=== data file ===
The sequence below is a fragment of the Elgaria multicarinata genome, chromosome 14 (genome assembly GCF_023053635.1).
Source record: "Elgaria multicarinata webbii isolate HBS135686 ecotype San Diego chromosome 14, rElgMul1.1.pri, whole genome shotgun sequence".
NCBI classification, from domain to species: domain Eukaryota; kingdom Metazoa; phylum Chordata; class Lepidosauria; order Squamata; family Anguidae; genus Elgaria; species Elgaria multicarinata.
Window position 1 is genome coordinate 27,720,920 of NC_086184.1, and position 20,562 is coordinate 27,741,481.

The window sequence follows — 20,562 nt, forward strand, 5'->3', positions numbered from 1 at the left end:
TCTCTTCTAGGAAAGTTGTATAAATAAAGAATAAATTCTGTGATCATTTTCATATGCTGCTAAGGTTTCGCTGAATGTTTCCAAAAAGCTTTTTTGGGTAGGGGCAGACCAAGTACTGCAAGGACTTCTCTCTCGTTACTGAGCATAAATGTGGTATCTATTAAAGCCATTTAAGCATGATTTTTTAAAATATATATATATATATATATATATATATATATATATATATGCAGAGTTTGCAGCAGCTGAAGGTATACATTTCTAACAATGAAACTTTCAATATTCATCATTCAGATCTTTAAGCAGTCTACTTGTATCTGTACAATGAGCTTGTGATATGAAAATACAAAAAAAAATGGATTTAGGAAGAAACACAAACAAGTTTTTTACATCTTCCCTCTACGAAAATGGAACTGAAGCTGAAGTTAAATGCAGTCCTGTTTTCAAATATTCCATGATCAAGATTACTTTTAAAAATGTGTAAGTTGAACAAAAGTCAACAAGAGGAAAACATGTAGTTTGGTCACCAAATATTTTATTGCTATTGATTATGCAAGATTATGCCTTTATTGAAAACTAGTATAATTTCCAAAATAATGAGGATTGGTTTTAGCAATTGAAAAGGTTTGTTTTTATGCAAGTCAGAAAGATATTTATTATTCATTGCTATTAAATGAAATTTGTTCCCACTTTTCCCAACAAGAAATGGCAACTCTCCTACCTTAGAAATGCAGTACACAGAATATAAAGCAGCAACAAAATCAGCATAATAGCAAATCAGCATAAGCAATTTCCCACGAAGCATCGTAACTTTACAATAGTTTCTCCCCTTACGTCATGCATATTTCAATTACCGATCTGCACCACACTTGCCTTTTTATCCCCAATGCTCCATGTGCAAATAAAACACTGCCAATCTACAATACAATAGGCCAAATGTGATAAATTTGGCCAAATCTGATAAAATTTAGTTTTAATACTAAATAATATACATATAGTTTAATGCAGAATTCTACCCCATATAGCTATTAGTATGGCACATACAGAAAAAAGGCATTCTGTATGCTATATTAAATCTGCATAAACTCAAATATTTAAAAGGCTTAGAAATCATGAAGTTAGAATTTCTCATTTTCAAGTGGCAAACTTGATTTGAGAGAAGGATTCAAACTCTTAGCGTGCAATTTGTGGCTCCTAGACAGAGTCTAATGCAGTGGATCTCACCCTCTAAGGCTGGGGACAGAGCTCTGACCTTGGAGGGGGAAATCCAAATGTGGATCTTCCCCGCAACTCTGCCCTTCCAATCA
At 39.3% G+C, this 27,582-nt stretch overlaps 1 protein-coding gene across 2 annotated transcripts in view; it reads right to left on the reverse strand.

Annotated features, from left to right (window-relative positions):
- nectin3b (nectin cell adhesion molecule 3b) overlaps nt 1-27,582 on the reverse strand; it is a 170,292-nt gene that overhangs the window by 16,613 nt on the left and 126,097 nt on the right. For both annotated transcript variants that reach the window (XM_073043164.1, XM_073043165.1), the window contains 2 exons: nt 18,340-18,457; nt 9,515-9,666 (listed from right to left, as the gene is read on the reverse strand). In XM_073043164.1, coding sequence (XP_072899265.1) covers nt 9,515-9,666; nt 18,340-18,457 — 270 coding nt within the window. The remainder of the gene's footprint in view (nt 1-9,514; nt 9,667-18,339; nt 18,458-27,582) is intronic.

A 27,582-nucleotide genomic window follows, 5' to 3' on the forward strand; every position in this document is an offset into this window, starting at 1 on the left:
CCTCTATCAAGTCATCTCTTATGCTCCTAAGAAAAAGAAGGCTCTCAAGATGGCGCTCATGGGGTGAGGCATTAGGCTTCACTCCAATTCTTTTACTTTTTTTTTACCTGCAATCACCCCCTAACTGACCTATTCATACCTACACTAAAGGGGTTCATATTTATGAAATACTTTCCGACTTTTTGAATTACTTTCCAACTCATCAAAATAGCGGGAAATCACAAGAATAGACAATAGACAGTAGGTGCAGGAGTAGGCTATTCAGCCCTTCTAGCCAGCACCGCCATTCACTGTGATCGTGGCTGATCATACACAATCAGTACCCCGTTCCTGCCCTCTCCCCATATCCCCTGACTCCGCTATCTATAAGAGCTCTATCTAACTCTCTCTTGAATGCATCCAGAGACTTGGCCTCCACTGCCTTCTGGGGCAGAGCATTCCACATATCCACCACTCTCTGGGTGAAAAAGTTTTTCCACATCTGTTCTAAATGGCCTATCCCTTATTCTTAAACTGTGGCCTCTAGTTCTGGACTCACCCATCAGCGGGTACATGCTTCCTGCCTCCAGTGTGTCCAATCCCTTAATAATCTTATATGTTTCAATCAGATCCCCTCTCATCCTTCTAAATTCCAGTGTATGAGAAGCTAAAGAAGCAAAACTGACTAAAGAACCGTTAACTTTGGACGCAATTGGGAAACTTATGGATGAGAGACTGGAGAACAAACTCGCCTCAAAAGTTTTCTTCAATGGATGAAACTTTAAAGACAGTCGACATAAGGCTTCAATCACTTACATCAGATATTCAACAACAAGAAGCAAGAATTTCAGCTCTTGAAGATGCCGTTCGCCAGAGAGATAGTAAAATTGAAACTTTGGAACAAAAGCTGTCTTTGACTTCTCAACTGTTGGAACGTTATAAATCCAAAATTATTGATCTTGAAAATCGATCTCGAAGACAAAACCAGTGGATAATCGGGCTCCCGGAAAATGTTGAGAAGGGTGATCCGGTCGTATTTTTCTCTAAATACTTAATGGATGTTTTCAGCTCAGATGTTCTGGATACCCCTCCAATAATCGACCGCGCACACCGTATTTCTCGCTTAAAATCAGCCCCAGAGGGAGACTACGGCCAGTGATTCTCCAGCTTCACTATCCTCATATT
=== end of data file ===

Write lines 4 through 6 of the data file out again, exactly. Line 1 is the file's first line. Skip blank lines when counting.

Window position 1 is genome coordinate 27,720,920 of NC_086184.1, and position 20,562 is coordinate 27,741,481.

The window sequence follows — 20,562 nt, forward strand, 5'->3', positions numbered from 1 at the left end:
TCTCTTCTAGGAAAGTTGTATAAATAAAGAATAAATTCTGTGATCATTTTCATATGCTGCTAAGGTTTCGCTGAATGTTTCCAAAAAGCTTTTTTGGGTAGGGGCAGACCAAGTACTGCAAGGACTTCTCTCTCGTTACTGAGCATAAATGTGGTATCTATTAAAGCCATTTAAGCATGATTTTTTAAAATATATATATATATATATATATATATATATATATATATATGCAGAGTTTGCAGCAGCTGAAGGTATACATTTCTAACAATGAAACTTTCAATATTCATCATTCAGATCTTTAAGCAGTCTACTTGTATCTGTACAATGAGCTTGTGATATGAAAATACAAAAAAAAATGGATTTAGGAAGAAACACAAACAAGTTTTTTACATCTTCCCTCTACGAAAATGGAACTGAAGCTGAAGTTAAATGCAGTCCTGTTTTCAAATATTCCATGATCAAGATTACTTTTAAAAATGTGTAAGTTGAACAAAAGTCAACAAGAGGAAAACATGTAGTTTGGTCACCAAATATTTTATTGCTATTGATTATGCAAGATTATGCCTTTATTGAAAACTAGTATAATTTCCAAAATAATGAGGATTGGTTTTAGCAATTGAAAAGGTTTGTTTTTATGCAAGTCAGAAAGATATTTATTATTCATTGCTATTAAATGAAATTTGTTCCCACTTTTCCCAACAAGAAATGGCAACTCTCCTACCTTAGAAATGCAGTACACAGAATATAAAGCAGCAACAAAATCAGCATAATAGCAAATCAGCATAAGCAATTTCCCACGAAGCATCGTAACTTTACAATAGTTTCTCCCCTTACGTCATGCATATTTCAATTACCGATCTGCACCACACTTGCCTTTTTATCCCCAATGCTCCATGTGCAAATAAAACACTGCCAATCTACAATACAATAGGCCAAATGTGATAAATTTGGCCAAATCTGATAAAATTTAGTTTTAATACTAAATAATATACATATAGTTTAATGCAGAATTCTACCCCATATAGCTATTAGTATGGCACATACAGAAAAAAGGCATTCTGTATGCTATATTAAATCTGCATAAACTCAAATATTTAAAAGGCTTAGAAATCATGAAGTTAGAATTTCTCATTTTCAAGTGGCAAACTTGATTTGAGAGAAGGATTCAAACTCTTAGCGTGCAATTTGTGGCTCCTAGACAGAGTCTAATGCAGTGGATCTCACCCTCTAAGGCTGGGGACAGAGCTCTGACCTTGGAGGGGGAAATCCAAATGTGGATCTTCCCCGCAACTCTGCCCTTCCAATCA